Southern Religion

Episcopal Diocese of Los Angeles selects a gay bishop [Addendum]

Something significant happened during the silly yammering about gay public sex tents which San Francisco will never see erected.

The Episcopal Diocese of Los Angeles chose as a bishop the Rev. Canon Mary D. Glasspool, a lesbian who has been in a partnered relationship for two decades, and was rebuked by Archbishop of Canterbury Rowan Williams. Spiritual leader of the world’s 77 million Anglicans, Williams said:

The election of Mary Glasspool by the Diocese of Los Angeles as suffragan bishop elect raises very serious questions not just for the Episcopal Church and its place in the Anglican Communion, but for the Communion as a whole.

Glasspool’s selection is incomplete. She could be rejected by the U.S. bishops or standing committees. If she is rejected, Williams said, “That decision will have very important implications.” He implied that her selection a threat to the “bonds” that tie 77 million Anglicans together.

A moratorium on election of gay bishops by the U.S. Episcopal Church was agreed to at the request of Anglican leaders after V. Gene Robinson of New Hampshire was selected six years ago as its first openly gay bishop. Glasspool is the first major departure from the moratorium since it was put aside by the Episcopal Church in July.

Williams did not address whether he believes the breaking of the moratorium via Glasspool’s selection is more of a threat to the Anglican Communion than the pending gay genocide legislation in Uganda. But he has chosen not to speak out publicly on the latter, although there is no question about his opposition to it.

Ekkleasia writes that “Despite his attempts to maintain a balance in church disputes over sexuality, Williams is likely to be accused of speaking out against the extreme on one side but not the other.”

Yes, vocal regarding Glasspool. Silent regarding Uganda.

Is he not guilty in fact?



Episcopal Church Presiding Bishop Katharine Jefferts Schori took a stand against “the pending Ugandan legislation that would introduce the death penalty for people who violate portions of that country’s anti-homosexuality laws.”

In a Dec. 4 statement of concern she wrote:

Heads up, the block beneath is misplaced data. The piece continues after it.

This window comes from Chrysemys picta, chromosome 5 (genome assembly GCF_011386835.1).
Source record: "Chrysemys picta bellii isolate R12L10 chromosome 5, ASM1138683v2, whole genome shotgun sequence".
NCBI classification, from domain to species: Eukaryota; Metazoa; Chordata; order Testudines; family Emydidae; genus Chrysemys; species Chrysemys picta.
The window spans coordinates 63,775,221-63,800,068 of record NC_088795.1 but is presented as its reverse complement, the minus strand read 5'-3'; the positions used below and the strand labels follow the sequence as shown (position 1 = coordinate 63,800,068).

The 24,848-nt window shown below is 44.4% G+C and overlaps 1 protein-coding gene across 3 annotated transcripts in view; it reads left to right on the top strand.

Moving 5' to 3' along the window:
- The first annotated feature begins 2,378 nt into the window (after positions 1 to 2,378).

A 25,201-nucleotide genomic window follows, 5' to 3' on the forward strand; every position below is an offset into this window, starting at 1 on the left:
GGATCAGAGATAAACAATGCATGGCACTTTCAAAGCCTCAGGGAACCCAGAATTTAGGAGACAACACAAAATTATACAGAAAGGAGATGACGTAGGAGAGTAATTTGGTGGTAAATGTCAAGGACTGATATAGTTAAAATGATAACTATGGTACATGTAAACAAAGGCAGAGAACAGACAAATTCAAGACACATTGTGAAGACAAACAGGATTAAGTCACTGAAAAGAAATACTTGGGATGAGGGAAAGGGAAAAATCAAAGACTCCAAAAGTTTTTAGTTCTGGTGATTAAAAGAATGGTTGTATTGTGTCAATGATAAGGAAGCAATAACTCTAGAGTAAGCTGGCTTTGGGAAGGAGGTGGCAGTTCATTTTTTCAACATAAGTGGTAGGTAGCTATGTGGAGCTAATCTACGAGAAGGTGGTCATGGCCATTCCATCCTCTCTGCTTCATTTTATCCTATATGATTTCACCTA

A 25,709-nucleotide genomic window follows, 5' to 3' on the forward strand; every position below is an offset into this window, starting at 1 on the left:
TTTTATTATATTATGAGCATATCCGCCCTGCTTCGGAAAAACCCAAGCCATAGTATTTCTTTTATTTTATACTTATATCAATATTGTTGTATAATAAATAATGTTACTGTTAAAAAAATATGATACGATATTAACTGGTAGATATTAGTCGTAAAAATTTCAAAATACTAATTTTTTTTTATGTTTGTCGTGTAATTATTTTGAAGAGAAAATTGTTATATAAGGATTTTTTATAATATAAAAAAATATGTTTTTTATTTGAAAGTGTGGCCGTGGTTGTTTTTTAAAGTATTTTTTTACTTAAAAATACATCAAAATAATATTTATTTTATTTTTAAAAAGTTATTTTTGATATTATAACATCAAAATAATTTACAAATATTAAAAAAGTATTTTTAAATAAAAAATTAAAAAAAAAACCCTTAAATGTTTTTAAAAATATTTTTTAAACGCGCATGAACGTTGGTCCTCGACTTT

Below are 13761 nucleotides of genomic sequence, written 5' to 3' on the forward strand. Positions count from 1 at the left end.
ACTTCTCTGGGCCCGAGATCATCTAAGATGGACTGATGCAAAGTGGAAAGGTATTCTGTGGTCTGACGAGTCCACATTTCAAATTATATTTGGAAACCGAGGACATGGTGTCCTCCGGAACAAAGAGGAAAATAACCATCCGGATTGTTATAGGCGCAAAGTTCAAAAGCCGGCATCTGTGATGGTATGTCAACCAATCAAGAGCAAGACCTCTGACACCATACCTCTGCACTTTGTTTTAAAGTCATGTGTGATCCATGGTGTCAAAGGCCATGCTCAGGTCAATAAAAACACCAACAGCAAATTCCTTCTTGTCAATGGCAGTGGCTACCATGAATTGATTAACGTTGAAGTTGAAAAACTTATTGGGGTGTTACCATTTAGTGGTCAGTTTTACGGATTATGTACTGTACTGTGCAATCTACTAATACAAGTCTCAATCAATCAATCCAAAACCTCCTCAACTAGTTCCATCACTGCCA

The Episcopal Church joins many other Christians and people of faith in urging the safeguarding of human rights everywhere. We do so in the understanding that “efforts to criminalize homosexual behavior are incompatible with the Gospel of Jesus Christ” (General Convention 2006, Resolution D005).

This has been the repeated and vehement position of Anglican bodies, including several Lambeth Conferences. The Primates’ Meeting, in the midst of severe controversy over issues of homosexuality, nevertheless noted that, as Anglicans, “we assure homosexual people that they are children of God, loved and valued by him, and deserving of the best we can give of pastoral care and friendship” (Primates’ Communiqué, Dromantine, 2005).

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Finally, we note that much of the current climate of fear, rejection, and antagonism toward gay and lesbian persons in African nations has been stirred by members and former members of our own Church. We note further that attempts to export the culture wars of North America to another context represent the very worst of colonial behavior. We deeply lament this reality, and repent of any way in which we have participated in this sin.

We call on all Episcopalians to seek their own conversion toward an ability to see the image of God in the face of every neighbor, of whatever race, gender, sexual orientation, theological position, or creed. God has created us in myriad diversity, and no one sort or condition of human being can fully reflect the divine. Only the whole human race begins to be an adequate mirror of the divine.

We urge continued prayer for those who live in fear of the implications of this kind of injustice and discrimination, and as a Church, commit ourselves anew to seek partnerships with the Church of Uganda, or any portion thereof, in serving the mission of God and the Gospel of Jesus Christ. That Gospel is larger than any party or faction. It is only in mutual service and recognition that we will begin to mend our divisions.
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December 7, 2009 - Posted by | Religion | , , , ,

1 Comment

  1. […] Episcopal Presiding Bishop takes a stand. […]

    Pingback by Rick Warren’s Dissertation Advisor & Uganda [Update] « BaptistPlanet | December 7, 2009

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